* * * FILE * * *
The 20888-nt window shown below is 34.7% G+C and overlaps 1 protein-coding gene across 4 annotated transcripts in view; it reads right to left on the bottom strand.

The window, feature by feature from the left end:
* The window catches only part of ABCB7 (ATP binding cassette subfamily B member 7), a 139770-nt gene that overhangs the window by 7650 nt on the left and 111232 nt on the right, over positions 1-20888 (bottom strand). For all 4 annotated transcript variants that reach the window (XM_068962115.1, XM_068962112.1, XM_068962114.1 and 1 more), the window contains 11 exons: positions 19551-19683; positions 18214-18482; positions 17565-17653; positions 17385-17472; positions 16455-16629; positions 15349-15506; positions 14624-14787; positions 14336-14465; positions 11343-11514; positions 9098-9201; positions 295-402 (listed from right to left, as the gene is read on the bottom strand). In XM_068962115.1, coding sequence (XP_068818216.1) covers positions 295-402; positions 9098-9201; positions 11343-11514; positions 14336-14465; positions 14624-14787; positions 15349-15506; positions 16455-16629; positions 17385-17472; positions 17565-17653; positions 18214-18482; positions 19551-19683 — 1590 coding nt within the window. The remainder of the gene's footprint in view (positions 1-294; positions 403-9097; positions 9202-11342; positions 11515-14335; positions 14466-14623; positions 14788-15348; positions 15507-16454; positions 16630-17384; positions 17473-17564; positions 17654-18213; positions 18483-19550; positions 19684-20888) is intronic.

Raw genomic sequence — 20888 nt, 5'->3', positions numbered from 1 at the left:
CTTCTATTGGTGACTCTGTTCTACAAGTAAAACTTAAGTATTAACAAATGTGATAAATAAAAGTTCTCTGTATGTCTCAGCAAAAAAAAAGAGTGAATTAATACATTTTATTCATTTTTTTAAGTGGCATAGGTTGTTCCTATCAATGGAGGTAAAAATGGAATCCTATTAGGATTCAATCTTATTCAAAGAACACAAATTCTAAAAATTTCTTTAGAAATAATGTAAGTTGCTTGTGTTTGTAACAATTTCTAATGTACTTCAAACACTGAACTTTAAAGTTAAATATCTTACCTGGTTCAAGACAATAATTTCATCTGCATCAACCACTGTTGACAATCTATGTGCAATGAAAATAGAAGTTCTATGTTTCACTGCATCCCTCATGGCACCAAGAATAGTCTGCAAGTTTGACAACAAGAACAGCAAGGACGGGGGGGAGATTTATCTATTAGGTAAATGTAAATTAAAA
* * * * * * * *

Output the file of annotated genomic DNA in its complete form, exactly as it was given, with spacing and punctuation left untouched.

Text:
The 20888-nt window shown below is 34.7% G+C and overlaps 1 protein-coding gene across 4 annotated transcripts in view; it reads right to left on the bottom strand.

The window, feature by feature from the left end:
* The window catches only part of ABCB7 (ATP binding cassette subfamily B member 7), a 139770-nt gene that overhangs the window by 7650 nt on the left and 111232 nt on the right, over positions 1-20888 (bottom strand). For all 4 annotated transcript variants that reach the window (XM_068962115.1, XM_068962112.1, XM_068962114.1 and 1 more), the window contains 11 exons: positions 19551-19683; positions 18214-18482; positions 17565-17653; positions 17385-17472; positions 16455-16629; positions 15349-15506; positions 14624-14787; positions 14336-14465; positions 11343-11514; positions 9098-9201; positions 295-402 (listed from right to left, as the gene is read on the bottom strand). In XM_068962115.1, coding sequence (XP_068818216.1) covers positions 295-402; positions 9098-9201; positions 11343-11514; positions 14336-14465; positions 14624-14787; positions 15349-15506; positions 16455-16629; positions 17385-17472; positions 17565-17653; positions 18214-18482; positions 19551-19683 — 1590 coding nt within the window. The remainder of the gene's footprint in view (positions 1-294; positions 403-9097; positions 9202-11342; positions 11515-14335; positions 14466-14623; positions 14788-15348; positions 15507-16454; positions 16630-17384; positions 17473-17564; positions 17654-18213; positions 18483-19550; positions 19684-20888) is intronic.

Raw genomic sequence — 20888 nt, 5'->3', positions numbered from 1 at the left:
CTTCTATTGGTGACTCTGTTCTACAAGTAAAACTTAAGTATTAACAAATGTGATAAATAAAAGTTCTCTGTATGTCTCAGCAAAAAAAAAGAGTGAATTAATACATTTTATTCATTTTTTTAAGTGGCATAGGTTGTTCCTATCAATGGAGGTAAAAATGGAATCCTATTAGGATTCAATCTTATTCAAAGAACACAAATTCTAAAAATTTCTTTAGAAATAATGTAAGTTGCTTGTGTTTGTAACAATTTCTAATGTACTTCAAACACTGAACTTTAAAGTTAAATATCTTACCTGGTTCAAGACAATAATTTCATCTGCATCAACCACTGTTGACAATCTATGTGCAATGAAAATAGAAGTTCTATGTTTCACTGCATCCCTCATGGCACCAAGAATAGTCTGCAAGTTTGACAACAAGAACAGCAAGGACGGGGGGGAGATTTATCTATTAGGTAAATGTAAATTAAAA